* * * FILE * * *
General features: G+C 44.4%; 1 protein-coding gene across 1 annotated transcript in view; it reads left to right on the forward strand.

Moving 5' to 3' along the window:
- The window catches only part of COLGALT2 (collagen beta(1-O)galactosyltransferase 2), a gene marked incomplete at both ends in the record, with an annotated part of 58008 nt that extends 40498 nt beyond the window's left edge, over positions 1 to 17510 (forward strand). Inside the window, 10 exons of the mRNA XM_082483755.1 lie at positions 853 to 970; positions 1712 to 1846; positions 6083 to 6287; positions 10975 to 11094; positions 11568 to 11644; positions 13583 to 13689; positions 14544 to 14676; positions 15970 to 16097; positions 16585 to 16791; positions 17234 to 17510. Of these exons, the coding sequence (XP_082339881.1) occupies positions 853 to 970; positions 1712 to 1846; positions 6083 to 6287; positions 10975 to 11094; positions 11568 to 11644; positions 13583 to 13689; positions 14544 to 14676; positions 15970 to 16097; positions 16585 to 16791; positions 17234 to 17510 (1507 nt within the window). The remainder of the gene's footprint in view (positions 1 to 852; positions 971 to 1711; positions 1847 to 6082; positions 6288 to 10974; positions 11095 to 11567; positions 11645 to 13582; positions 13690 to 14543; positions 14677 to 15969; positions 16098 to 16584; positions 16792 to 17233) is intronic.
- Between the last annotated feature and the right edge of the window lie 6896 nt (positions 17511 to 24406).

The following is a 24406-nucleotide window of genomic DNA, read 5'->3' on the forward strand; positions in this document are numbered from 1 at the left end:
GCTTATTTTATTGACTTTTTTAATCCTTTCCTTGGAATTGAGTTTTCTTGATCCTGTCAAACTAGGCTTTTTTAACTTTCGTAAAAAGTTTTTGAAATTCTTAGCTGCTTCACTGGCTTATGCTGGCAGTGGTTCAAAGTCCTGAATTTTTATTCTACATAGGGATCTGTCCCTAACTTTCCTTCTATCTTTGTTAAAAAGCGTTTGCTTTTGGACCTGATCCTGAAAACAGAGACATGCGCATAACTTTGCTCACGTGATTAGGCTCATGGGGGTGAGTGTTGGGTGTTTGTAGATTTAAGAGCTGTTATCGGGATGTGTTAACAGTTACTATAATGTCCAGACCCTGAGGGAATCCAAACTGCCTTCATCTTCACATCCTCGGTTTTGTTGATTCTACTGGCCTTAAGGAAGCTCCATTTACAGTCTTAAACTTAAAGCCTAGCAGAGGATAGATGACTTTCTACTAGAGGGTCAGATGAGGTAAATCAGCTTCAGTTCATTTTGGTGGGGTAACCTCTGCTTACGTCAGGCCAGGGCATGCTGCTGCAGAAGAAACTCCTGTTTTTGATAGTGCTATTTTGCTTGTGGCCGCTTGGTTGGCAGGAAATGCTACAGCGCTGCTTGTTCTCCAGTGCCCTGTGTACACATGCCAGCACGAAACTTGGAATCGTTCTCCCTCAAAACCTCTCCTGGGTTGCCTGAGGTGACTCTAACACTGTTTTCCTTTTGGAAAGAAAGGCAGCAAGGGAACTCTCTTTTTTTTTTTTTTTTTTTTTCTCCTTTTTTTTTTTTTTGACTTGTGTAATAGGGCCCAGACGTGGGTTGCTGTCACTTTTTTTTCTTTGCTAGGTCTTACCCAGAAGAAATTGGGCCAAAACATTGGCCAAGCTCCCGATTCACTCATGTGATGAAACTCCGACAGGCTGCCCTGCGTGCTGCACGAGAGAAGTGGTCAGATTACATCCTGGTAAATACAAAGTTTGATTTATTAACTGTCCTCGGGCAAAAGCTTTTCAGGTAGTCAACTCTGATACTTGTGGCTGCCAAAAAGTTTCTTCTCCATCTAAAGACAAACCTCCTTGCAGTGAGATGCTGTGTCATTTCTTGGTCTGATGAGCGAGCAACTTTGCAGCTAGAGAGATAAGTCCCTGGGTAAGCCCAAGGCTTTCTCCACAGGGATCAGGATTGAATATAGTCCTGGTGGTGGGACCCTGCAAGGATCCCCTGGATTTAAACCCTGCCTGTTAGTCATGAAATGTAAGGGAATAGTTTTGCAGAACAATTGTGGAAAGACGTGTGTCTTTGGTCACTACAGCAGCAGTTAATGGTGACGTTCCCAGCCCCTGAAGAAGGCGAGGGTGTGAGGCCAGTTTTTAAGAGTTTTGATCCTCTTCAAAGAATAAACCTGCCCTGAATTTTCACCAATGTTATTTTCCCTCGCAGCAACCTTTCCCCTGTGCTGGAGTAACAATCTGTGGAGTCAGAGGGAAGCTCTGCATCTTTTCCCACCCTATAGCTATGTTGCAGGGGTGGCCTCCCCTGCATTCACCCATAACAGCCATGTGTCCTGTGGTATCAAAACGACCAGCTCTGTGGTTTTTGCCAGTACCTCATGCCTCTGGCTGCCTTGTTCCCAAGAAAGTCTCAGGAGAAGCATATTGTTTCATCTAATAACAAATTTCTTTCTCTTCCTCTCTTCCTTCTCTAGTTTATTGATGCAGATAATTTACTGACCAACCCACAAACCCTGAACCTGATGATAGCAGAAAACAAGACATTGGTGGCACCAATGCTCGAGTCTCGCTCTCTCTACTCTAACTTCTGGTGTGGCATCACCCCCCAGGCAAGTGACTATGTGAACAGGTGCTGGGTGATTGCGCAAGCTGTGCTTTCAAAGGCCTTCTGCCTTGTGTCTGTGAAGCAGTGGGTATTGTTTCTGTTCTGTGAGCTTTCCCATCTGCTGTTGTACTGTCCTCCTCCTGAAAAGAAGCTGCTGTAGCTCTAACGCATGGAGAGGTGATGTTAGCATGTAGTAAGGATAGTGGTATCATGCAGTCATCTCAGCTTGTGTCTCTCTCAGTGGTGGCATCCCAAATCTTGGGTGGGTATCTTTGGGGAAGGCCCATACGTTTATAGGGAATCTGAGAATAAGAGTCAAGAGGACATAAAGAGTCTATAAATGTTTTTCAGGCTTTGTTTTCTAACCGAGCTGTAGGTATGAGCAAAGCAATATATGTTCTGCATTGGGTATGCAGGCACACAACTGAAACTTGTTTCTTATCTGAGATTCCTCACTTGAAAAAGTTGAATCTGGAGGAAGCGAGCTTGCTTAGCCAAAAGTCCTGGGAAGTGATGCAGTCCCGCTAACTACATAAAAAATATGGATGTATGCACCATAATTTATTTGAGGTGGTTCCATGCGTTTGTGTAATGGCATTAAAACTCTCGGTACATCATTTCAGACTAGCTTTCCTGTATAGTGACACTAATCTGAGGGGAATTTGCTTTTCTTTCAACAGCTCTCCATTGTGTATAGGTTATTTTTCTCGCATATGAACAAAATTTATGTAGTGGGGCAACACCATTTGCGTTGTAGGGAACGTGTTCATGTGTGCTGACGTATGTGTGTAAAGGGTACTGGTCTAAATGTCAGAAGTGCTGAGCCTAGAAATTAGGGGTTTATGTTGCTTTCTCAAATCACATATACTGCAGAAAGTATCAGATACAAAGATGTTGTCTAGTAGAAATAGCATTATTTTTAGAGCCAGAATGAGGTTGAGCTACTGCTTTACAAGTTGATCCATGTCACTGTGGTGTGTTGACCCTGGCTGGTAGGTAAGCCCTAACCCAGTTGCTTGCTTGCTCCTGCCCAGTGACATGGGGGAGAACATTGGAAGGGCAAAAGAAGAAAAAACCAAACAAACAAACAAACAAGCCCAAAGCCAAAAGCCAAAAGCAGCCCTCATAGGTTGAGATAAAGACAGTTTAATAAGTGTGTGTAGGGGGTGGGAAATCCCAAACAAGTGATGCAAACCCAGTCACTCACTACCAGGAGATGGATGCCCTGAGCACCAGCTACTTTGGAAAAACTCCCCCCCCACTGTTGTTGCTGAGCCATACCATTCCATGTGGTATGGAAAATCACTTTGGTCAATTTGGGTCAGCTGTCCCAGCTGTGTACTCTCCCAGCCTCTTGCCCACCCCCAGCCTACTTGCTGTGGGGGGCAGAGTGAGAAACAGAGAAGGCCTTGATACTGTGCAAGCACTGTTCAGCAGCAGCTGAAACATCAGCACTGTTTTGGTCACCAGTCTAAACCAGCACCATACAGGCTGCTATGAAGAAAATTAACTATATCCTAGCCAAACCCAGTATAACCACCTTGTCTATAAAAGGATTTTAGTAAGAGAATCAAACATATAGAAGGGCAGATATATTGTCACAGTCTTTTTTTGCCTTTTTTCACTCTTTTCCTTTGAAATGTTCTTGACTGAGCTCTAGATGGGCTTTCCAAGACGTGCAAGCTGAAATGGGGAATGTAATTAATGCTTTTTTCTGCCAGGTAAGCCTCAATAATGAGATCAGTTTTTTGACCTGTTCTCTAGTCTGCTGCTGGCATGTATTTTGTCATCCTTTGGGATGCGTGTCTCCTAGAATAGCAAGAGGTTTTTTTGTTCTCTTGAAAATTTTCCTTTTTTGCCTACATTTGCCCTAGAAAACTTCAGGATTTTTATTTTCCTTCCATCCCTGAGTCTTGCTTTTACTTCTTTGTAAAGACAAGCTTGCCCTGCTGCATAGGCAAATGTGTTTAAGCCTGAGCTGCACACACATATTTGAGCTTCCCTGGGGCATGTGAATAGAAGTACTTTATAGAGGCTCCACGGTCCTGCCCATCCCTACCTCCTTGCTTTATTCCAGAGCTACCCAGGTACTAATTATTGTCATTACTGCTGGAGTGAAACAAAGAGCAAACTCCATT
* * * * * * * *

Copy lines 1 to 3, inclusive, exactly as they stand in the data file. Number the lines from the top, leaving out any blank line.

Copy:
General features: G+C 44.4%; 1 protein-coding gene across 1 annotated transcript in view; it reads left to right on the forward strand.

Moving 5' to 3' along the window:
- The window catches only part of COLGALT2 (collagen beta(1-O)galactosyltransferase 2), a gene marked incomplete at both ends in the record, with an annotated part of 58008 nt that extends 40498 nt beyond the window's left edge, over positions 1 to 17510 (forward strand). Inside the window, 10 exons of the mRNA XM_082483755.1 lie at positions 853 to 970; positions 1712 to 1846; positions 6083 to 6287; positions 10975 to 11094; positions 11568 to 11644; positions 13583 to 13689; positions 14544 to 14676; positions 15970 to 16097; positions 16585 to 16791; positions 17234 to 17510. Of these exons, the coding sequence (XP_082339881.1) occupies positions 853 to 970; positions 1712 to 1846; positions 6083 to 6287; positions 10975 to 11094; positions 11568 to 11644; positions 13583 to 13689; positions 14544 to 14676; positions 15970 to 16097; positions 16585 to 16791; positions 17234 to 17510 (1507 nt within the window). The remainder of the gene's footprint in view (positions 1 to 852; positions 971 to 1711; positions 1847 to 6082; positions 6288 to 10974; positions 11095 to 11567; positions 11645 to 13582; positions 13690 to 14543; positions 14677 to 15969; positions 16098 to 16584; positions 16792 to 17233) is intronic.